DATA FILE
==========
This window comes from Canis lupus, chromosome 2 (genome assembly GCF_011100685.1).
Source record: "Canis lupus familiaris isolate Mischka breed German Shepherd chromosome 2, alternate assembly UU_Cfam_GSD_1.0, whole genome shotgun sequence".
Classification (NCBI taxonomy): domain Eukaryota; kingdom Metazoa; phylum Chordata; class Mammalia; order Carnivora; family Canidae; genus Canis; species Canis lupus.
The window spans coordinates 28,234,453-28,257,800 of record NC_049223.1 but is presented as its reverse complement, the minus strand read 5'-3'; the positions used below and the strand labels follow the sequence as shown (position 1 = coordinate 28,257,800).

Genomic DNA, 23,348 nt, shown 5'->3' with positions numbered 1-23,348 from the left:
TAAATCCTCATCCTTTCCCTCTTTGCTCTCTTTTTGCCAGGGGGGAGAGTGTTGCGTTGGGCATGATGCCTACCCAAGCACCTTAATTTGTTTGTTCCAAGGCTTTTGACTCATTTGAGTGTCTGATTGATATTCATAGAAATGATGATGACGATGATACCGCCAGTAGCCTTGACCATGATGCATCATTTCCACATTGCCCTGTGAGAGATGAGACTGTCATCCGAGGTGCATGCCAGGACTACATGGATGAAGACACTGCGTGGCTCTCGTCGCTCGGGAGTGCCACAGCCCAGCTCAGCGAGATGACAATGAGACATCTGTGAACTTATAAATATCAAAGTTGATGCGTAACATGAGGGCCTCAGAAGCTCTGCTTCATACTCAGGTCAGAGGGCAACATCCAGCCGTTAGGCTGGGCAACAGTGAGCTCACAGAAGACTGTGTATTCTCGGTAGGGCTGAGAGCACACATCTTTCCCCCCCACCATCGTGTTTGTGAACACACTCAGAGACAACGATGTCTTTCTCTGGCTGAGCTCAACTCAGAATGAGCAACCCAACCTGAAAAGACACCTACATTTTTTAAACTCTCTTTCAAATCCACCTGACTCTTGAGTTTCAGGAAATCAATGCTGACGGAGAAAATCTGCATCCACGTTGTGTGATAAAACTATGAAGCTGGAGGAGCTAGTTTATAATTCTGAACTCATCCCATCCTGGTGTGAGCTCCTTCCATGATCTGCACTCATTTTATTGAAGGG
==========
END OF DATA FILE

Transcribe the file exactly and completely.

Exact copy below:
This window comes from Canis lupus, chromosome 2 (genome assembly GCF_011100685.1).
Source record: "Canis lupus familiaris isolate Mischka breed German Shepherd chromosome 2, alternate assembly UU_Cfam_GSD_1.0, whole genome shotgun sequence".
Classification (NCBI taxonomy): domain Eukaryota; kingdom Metazoa; phylum Chordata; class Mammalia; order Carnivora; family Canidae; genus Canis; species Canis lupus.
The window spans coordinates 28,234,453-28,257,800 of record NC_049223.1 but is presented as its reverse complement, the minus strand read 5'-3'; the positions used below and the strand labels follow the sequence as shown (position 1 = coordinate 28,257,800).

Genomic DNA, 23,348 nt, shown 5'->3' with positions numbered 1-23,348 from the left:
TAAATCCTCATCCTTTCCCTCTTTGCTCTCTTTTTGCCAGGGGGGAGAGTGTTGCGTTGGGCATGATGCCTACCCAAGCACCTTAATTTGTTTGTTCCAAGGCTTTTGACTCATTTGAGTGTCTGATTGATATTCATAGAAATGATGATGACGATGATACCGCCAGTAGCCTTGACCATGATGCATCATTTCCACATTGCCCTGTGAGAGATGAGACTGTCATCCGAGGTGCATGCCAGGACTACATGGATGAAGACACTGCGTGGCTCTCGTCGCTCGGGAGTGCCACAGCCCAGCTCAGCGAGATGACAATGAGACATCTGTGAACTTATAAATATCAAAGTTGATGCGTAACATGAGGGCCTCAGAAGCTCTGCTTCATACTCAGGTCAGAGGGCAACATCCAGCCGTTAGGCTGGGCAACAGTGAGCTCACAGAAGACTGTGTATTCTCGGTAGGGCTGAGAGCACACATCTTTCCCCCCCACCATCGTGTTTGTGAACACACTCAGAGACAACGATGTCTTTCTCTGGCTGAGCTCAACTCAGAATGAGCAACCCAACCTGAAAAGACACCTACATTTTTTAAACTCTCTTTCAAATCCACCTGACTCTTGAGTTTCAGGAAATCAATGCTGACGGAGAAAATCTGCATCCACGTTGTGTGATAAAACTATGAAGCTGGAGGAGCTAGTTTATAATTCTGAACTCATCCCATCCTGGTGTGAGCTCCTTCCATGATCTGCACTCATTTTATTGAAGGG